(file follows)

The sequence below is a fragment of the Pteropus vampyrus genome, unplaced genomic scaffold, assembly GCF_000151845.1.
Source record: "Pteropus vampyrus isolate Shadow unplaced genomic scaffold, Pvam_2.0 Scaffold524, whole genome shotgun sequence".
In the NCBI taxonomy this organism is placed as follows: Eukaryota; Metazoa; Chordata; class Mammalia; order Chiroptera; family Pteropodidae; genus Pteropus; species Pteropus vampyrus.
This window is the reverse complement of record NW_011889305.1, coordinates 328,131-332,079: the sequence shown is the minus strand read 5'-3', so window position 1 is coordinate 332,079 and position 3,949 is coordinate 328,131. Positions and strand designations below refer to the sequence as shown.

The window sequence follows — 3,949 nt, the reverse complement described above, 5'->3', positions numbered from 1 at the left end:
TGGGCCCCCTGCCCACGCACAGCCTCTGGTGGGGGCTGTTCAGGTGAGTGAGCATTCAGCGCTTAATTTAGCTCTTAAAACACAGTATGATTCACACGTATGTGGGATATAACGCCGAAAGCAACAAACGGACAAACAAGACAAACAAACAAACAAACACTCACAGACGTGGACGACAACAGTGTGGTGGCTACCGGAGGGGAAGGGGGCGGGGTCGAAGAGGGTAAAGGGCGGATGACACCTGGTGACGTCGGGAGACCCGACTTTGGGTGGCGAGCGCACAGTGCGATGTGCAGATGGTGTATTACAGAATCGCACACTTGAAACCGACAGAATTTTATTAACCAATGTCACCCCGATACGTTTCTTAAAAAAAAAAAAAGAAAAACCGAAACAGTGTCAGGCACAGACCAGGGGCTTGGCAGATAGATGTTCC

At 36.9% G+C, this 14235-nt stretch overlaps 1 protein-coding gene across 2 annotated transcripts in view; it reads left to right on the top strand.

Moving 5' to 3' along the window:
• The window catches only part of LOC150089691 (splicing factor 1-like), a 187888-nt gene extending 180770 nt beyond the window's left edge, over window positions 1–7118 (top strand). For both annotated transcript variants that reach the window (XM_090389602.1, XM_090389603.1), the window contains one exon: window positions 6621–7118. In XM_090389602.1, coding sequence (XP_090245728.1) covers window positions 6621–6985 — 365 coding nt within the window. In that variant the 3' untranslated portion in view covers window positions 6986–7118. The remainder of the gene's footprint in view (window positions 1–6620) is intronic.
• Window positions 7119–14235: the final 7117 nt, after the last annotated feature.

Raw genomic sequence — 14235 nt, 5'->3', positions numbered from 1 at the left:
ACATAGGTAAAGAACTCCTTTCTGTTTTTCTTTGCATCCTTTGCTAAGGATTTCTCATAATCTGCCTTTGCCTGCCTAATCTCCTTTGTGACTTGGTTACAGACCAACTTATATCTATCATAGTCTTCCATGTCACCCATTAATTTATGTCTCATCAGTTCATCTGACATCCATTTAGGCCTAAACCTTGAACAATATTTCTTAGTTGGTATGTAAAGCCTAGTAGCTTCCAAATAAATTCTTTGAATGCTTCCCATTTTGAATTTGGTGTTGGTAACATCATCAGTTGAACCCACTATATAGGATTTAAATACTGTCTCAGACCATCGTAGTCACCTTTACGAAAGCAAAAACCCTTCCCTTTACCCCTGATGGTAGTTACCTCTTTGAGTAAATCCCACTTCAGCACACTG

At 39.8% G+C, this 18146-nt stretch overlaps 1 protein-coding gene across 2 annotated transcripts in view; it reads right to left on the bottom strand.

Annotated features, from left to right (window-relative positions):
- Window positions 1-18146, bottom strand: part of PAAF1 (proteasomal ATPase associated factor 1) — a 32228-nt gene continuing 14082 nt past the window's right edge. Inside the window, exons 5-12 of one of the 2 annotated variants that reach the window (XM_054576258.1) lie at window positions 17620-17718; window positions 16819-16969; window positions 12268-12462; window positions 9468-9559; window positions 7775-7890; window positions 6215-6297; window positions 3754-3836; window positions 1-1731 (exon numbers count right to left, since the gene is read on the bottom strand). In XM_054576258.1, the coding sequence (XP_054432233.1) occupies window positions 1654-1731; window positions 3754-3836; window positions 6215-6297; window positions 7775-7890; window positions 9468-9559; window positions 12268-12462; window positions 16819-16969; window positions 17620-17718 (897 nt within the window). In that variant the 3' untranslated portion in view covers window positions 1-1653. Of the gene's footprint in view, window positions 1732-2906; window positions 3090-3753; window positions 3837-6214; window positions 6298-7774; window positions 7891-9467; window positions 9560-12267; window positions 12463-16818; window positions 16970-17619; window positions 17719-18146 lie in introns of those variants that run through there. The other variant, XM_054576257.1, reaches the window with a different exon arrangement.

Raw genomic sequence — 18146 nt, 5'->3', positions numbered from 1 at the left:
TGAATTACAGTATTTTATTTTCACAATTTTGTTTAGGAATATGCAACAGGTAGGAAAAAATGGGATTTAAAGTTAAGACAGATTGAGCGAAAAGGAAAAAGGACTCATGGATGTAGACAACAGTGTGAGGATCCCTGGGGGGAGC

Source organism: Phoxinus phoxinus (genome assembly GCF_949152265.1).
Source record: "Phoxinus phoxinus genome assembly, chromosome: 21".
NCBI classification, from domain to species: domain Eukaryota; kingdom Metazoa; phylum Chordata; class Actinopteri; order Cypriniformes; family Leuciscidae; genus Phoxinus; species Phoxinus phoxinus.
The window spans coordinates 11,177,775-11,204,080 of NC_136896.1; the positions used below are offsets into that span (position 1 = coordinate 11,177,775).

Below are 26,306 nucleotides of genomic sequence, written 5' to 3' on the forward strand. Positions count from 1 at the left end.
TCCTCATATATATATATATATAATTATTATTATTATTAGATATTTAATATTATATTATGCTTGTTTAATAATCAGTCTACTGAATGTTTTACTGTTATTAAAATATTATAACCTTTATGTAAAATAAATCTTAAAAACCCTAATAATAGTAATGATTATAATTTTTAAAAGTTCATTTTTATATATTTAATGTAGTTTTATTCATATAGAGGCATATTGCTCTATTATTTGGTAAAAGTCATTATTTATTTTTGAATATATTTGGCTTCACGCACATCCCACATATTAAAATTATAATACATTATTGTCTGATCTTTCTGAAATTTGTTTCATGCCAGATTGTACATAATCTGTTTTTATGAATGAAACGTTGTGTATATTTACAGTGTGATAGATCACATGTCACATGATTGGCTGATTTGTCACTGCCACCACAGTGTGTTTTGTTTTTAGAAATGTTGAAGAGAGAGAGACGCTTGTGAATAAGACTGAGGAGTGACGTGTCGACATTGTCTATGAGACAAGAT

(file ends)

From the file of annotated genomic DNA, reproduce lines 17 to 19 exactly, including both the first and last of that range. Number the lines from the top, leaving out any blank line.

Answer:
TGAATTACAGTATTTTATTTTCACAATTTTGTTTAGGAATATGCAACAGGTAGGAAAAAATGGGATTTAAAGTTAAGACAGATTGAGCGAAAAGGAAAAAGGACTCATGGATGTAGACAACAGTGTGAGGATCCCTGGGGGGAGC

Source organism: Phoxinus phoxinus (genome assembly GCF_949152265.1).
Source record: "Phoxinus phoxinus genome assembly, chromosome: 21".